My best photographs come by chance, not design.

With the advent of the digital camera, producing images has become faster, cheaper, and easier. Still, all that really means is that I produce more images, not that the images I produce are going to be any better, anything near becoming a “classic.” I currently have almost 180gbs of RAW images (well over 32,000 individual photos). I have several thousand film negatives stored away. Almost all of which are mediocre, rising nowhere near a piece of art. If I am honest with myself, I must admit that my best photographs come by chance, not design.

I love to wander taking photos. In late June and the first part of July I traveled some 3,500 miles by car twice. The road trip resulted in nearly 3000 images. Only two or three are truly artistic. I know that I can’t arbitrarily create a stunning photo. When it happens, it just happens.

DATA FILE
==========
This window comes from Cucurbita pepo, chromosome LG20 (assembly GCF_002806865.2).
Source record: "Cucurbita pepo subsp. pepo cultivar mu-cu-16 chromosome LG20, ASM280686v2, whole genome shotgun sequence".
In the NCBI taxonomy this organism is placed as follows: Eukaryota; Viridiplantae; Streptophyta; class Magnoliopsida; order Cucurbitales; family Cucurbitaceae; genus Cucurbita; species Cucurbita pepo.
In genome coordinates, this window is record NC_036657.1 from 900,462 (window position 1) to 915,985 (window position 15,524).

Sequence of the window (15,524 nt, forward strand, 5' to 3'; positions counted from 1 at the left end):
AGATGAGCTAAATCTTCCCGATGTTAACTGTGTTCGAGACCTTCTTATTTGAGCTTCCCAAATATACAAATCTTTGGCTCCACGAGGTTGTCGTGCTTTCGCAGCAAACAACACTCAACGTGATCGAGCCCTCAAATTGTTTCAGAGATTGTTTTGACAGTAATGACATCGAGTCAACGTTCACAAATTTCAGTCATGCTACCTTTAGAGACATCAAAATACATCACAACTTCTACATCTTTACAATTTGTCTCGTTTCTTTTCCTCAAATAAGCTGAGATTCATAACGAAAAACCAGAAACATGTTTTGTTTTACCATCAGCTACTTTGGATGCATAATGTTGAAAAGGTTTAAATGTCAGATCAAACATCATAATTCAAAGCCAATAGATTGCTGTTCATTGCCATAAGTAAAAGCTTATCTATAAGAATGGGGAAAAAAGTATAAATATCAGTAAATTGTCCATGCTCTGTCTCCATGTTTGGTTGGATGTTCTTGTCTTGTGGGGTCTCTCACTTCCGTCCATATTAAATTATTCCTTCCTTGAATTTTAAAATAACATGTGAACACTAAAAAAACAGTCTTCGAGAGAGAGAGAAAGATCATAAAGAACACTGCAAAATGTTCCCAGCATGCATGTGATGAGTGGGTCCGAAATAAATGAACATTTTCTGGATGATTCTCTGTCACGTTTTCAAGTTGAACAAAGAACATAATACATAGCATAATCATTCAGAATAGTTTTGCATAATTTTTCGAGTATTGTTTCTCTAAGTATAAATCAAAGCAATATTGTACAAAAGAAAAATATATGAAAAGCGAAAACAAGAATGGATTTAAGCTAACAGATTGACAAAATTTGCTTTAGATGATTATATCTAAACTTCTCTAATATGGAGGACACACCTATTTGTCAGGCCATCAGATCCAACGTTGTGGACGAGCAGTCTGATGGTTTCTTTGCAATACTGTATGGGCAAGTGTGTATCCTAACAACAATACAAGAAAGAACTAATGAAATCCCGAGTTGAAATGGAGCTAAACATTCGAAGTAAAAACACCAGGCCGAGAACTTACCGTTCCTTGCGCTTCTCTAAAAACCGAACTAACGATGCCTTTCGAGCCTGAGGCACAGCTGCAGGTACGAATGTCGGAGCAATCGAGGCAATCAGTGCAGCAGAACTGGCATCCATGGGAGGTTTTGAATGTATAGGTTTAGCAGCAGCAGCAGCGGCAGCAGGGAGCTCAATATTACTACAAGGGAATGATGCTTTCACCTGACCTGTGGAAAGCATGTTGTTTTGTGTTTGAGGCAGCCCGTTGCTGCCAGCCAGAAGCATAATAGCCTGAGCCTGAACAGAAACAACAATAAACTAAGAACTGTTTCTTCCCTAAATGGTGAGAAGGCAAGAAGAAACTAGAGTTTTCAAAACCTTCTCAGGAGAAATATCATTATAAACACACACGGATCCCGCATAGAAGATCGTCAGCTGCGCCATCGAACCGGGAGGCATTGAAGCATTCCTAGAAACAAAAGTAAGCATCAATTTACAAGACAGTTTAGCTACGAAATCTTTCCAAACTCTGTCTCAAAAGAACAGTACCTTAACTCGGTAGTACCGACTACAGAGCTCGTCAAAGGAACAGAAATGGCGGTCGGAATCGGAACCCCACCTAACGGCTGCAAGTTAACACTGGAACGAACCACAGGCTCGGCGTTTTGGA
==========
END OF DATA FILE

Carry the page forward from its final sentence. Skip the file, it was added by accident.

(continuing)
There is undoubtedly a symbiotic relationship between the camera’s mechanisms and the photographer, and knowledge of the camera certainly helps. But a mechanism cannot create an emotional tug. Even if I feel the tug, the unerring eye of the camera is just as likely to capture something unpleasing and un-artistic. Let’s face it, capturing an artistic image that pulls at one’s emotions is just plain blind luck. And by the way, there is a difference between “pleasing images” (which is what most of mine are) and images that are truly art, that truly speak in some way to the viewer.

When I find that special image, Wow! “Wow’s” come few and far between. Meanwhile, I just keep prodding along taking photos and hoping that somewhere in the bunch will be that shot that captures the imagination. Please let me add one last thought, I am still trying to figure out what a “good” photograph is, what makes a photo “art.”

Frank
Round Rock, Texas
August 2, 2015